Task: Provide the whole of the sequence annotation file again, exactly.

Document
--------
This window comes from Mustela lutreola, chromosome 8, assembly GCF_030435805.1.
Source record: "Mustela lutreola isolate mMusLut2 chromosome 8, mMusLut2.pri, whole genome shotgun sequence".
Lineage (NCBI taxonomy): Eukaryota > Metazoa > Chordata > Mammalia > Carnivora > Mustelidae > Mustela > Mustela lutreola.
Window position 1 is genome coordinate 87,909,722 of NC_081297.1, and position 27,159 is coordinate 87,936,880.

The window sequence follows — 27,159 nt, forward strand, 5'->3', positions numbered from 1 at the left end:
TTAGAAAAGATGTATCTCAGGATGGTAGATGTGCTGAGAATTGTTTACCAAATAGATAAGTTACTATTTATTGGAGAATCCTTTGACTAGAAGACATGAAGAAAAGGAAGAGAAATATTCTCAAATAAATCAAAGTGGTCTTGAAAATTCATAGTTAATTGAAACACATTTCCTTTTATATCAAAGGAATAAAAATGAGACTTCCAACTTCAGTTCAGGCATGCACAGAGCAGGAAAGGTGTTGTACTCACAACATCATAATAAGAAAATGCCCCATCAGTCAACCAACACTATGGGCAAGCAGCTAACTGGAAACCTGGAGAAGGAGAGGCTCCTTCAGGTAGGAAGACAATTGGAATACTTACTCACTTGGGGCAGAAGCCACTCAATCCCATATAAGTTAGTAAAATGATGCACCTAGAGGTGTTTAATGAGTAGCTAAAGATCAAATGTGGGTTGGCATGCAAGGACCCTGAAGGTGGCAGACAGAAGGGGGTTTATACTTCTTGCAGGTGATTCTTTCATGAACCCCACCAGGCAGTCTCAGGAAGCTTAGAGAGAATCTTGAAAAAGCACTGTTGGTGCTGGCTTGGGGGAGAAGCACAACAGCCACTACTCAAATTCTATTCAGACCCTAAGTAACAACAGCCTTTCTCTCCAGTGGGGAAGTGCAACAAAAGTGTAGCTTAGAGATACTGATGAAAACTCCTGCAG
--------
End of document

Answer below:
This window comes from Mustela lutreola, chromosome 8, assembly GCF_030435805.1.
Source record: "Mustela lutreola isolate mMusLut2 chromosome 8, mMusLut2.pri, whole genome shotgun sequence".
Lineage (NCBI taxonomy): Eukaryota > Metazoa > Chordata > Mammalia > Carnivora > Mustelidae > Mustela > Mustela lutreola.
Window position 1 is genome coordinate 87,909,722 of NC_081297.1, and position 27,159 is coordinate 87,936,880.

The window sequence follows — 27,159 nt, forward strand, 5'->3', positions numbered from 1 at the left end:
TTAGAAAAGATGTATCTCAGGATGGTAGATGTGCTGAGAATTGTTTACCAAATAGATAAGTTACTATTTATTGGAGAATCCTTTGACTAGAAGACATGAAGAAAAGGAAGAGAAATATTCTCAAATAAATCAAAGTGGTCTTGAAAATTCATAGTTAATTGAAACACATTTCCTTTTATATCAAAGGAATAAAAATGAGACTTCCAACTTCAGTTCAGGCATGCACAGAGCAGGAAAGGTGTTGTACTCACAACATCATAATAAGAAAATGCCCCATCAGTCAACCAACACTATGGGCAAGCAGCTAACTGGAAACCTGGAGAAGGAGAGGCTCCTTCAGGTAGGAAGACAATTGGAATACTTACTCACTTGGGGCAGAAGCCACTCAATCCCATATAAGTTAGTAAAATGATGCACCTAGAGGTGTTTAATGAGTAGCTAAAGATCAAATGTGGGTTGGCATGCAAGGACCCTGAAGGTGGCAGACAGAAGGGGGTTTATACTTCTTGCAGGTGATTCTTTCATGAACCCCACCAGGCAGTCTCAGGAAGCTTAGAGAGAATCTTGAAAAAGCACTGTTGGTGCTGGCTTGGGGGAGAAGCACAACAGCCACTACTCAAATTCTATTCAGACCCTAAGTAACAACAGCCTTTCTCTCCAGTGGGGAAGTGCAACAAAAGTGTAGCTTAGAGATACTGATGAAAACTCCTGCAG